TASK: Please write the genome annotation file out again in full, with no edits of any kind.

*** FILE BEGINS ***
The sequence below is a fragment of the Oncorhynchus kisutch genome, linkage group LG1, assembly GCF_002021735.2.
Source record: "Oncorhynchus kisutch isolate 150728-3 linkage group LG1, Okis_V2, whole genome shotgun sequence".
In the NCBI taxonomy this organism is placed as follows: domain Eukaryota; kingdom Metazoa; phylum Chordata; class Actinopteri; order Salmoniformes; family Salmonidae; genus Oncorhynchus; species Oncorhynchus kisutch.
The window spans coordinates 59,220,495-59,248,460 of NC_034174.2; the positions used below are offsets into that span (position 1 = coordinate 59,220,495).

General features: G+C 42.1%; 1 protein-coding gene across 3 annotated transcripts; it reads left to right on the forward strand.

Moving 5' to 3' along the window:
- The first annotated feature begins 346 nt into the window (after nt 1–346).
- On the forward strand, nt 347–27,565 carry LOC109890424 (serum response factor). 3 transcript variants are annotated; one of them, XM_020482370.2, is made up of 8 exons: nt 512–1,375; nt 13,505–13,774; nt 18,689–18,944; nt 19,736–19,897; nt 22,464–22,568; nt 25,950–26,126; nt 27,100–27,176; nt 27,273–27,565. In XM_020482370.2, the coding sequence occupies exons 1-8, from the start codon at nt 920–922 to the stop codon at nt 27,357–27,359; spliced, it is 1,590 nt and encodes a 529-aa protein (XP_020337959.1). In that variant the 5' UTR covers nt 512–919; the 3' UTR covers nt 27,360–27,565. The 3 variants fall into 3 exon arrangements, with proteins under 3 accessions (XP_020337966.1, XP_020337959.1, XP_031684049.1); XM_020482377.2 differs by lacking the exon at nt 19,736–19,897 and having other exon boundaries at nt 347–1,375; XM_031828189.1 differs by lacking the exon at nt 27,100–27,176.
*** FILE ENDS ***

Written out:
The sequence below is a fragment of the Oncorhynchus kisutch genome, linkage group LG1, assembly GCF_002021735.2.
Source record: "Oncorhynchus kisutch isolate 150728-3 linkage group LG1, Okis_V2, whole genome shotgun sequence".
In the NCBI taxonomy this organism is placed as follows: domain Eukaryota; kingdom Metazoa; phylum Chordata; class Actinopteri; order Salmoniformes; family Salmonidae; genus Oncorhynchus; species Oncorhynchus kisutch.
The window spans coordinates 59,220,495-59,248,460 of NC_034174.2; the positions used below are offsets into that span (position 1 = coordinate 59,220,495).

General features: G+C 42.1%; 1 protein-coding gene across 3 annotated transcripts; it reads left to right on the forward strand.

Moving 5' to 3' along the window:
- The first annotated feature begins 346 nt into the window (after nt 1–346).
- On the forward strand, nt 347–27,565 carry LOC109890424 (serum response factor). 3 transcript variants are annotated; one of them, XM_020482370.2, is made up of 8 exons: nt 512–1,375; nt 13,505–13,774; nt 18,689–18,944; nt 19,736–19,897; nt 22,464–22,568; nt 25,950–26,126; nt 27,100–27,176; nt 27,273–27,565. In XM_020482370.2, the coding sequence occupies exons 1-8, from the start codon at nt 920–922 to the stop codon at nt 27,357–27,359; spliced, it is 1,590 nt and encodes a 529-aa protein (XP_020337959.1). In that variant the 5' UTR covers nt 512–919; the 3' UTR covers nt 27,360–27,565. The 3 variants fall into 3 exon arrangements, with proteins under 3 accessions (XP_020337966.1, XP_020337959.1, XP_031684049.1); XM_020482377.2 differs by lacking the exon at nt 19,736–19,897 and having other exon boundaries at nt 347–1,375; XM_031828189.1 differs by lacking the exon at nt 27,100–27,176.